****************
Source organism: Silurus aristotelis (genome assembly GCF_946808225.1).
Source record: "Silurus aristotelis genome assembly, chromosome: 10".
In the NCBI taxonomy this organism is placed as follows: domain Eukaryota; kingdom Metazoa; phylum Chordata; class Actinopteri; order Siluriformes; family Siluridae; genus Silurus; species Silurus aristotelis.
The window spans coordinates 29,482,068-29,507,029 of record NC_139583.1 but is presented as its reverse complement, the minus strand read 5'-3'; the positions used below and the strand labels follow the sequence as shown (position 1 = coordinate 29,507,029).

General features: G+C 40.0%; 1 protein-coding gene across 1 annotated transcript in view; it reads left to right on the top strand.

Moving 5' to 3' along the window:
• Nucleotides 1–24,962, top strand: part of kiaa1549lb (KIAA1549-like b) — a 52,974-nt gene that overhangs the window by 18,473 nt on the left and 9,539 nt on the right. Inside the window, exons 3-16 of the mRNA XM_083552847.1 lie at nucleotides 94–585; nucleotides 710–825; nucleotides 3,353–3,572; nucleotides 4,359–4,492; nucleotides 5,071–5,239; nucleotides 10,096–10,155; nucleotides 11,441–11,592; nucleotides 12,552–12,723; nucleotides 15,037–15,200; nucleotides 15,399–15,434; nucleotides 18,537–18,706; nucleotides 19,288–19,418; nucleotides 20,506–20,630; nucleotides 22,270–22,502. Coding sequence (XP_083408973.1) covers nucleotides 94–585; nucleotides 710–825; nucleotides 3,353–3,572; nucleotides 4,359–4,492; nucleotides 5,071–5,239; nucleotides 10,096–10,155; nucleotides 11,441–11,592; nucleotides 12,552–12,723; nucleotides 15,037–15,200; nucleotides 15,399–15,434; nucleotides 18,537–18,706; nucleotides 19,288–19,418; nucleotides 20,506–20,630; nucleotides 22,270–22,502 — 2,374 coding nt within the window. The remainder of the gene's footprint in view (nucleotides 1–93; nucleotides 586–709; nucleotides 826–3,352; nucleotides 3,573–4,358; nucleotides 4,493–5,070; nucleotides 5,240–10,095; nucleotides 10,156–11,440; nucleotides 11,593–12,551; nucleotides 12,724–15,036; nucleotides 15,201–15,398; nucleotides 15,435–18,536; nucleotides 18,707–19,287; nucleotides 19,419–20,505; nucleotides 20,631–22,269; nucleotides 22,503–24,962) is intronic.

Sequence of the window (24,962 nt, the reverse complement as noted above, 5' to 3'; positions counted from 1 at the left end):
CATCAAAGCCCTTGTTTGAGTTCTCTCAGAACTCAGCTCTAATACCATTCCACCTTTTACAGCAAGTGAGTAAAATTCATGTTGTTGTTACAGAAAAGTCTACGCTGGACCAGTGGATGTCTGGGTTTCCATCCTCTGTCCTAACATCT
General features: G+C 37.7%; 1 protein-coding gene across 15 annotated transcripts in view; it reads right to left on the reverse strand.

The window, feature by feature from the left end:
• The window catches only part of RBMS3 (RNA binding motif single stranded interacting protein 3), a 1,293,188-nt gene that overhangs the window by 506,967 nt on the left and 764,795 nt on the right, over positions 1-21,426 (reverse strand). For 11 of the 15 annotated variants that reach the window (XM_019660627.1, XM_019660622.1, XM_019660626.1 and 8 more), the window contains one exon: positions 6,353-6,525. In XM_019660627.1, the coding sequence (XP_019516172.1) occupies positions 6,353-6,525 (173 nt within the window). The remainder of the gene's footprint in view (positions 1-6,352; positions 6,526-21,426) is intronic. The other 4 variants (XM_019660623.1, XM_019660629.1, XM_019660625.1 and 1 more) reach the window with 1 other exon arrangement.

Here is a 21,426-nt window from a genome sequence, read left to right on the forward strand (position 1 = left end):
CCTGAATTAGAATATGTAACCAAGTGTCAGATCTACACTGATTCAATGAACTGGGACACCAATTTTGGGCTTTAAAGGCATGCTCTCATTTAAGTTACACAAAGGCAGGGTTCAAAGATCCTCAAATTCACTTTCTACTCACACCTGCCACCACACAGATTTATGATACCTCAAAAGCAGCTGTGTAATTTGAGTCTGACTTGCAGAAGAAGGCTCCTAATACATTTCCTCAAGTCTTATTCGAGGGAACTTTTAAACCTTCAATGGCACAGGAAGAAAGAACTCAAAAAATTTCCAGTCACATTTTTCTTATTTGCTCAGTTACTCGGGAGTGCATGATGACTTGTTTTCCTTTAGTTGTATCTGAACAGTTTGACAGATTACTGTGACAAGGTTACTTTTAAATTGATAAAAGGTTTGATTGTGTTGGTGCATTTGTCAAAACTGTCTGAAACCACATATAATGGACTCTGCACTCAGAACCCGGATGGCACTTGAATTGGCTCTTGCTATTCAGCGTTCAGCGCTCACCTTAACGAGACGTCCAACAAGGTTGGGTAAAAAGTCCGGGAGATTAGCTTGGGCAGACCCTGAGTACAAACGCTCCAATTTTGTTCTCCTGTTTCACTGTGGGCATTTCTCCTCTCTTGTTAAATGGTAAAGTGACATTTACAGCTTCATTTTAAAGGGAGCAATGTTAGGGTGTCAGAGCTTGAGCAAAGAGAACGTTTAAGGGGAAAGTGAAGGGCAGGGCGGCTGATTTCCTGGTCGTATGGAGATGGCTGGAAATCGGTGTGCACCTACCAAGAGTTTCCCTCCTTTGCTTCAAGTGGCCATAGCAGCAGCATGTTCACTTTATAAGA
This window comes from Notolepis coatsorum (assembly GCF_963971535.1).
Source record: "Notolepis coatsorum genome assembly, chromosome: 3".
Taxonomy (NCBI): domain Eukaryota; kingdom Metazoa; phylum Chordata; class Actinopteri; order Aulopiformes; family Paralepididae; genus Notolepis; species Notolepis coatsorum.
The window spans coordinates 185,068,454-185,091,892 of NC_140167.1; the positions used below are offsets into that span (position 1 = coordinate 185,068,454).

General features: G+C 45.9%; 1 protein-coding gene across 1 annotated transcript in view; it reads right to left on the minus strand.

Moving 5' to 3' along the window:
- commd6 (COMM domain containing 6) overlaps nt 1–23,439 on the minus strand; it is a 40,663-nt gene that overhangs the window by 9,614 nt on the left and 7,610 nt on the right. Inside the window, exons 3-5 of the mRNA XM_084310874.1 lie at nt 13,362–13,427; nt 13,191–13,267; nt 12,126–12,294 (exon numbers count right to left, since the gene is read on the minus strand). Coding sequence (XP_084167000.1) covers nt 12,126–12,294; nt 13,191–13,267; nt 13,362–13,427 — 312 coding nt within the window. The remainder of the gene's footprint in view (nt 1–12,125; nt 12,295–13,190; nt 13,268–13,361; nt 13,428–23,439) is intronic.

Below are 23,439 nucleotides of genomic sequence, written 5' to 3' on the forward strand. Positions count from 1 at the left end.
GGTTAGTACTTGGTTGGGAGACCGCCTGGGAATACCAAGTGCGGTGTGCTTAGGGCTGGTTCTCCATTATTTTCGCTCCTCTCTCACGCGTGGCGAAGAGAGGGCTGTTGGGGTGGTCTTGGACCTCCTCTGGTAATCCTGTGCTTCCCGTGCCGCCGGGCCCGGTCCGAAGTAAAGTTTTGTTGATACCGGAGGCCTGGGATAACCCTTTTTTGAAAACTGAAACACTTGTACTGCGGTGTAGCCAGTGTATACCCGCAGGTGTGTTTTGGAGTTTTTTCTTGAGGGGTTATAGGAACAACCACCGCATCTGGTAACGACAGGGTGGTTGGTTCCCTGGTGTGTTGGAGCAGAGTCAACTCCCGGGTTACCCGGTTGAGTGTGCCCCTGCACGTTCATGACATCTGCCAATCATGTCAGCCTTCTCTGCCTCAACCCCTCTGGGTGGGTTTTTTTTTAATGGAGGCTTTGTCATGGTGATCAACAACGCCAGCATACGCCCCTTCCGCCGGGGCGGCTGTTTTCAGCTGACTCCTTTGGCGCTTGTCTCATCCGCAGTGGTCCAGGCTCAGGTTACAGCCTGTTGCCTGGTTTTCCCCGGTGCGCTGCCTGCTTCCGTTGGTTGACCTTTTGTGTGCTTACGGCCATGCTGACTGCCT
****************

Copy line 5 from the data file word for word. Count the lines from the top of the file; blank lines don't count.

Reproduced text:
General features: G+C 40.0%; 1 protein-coding gene across 1 annotated transcript in view; it reads left to right on the top strand.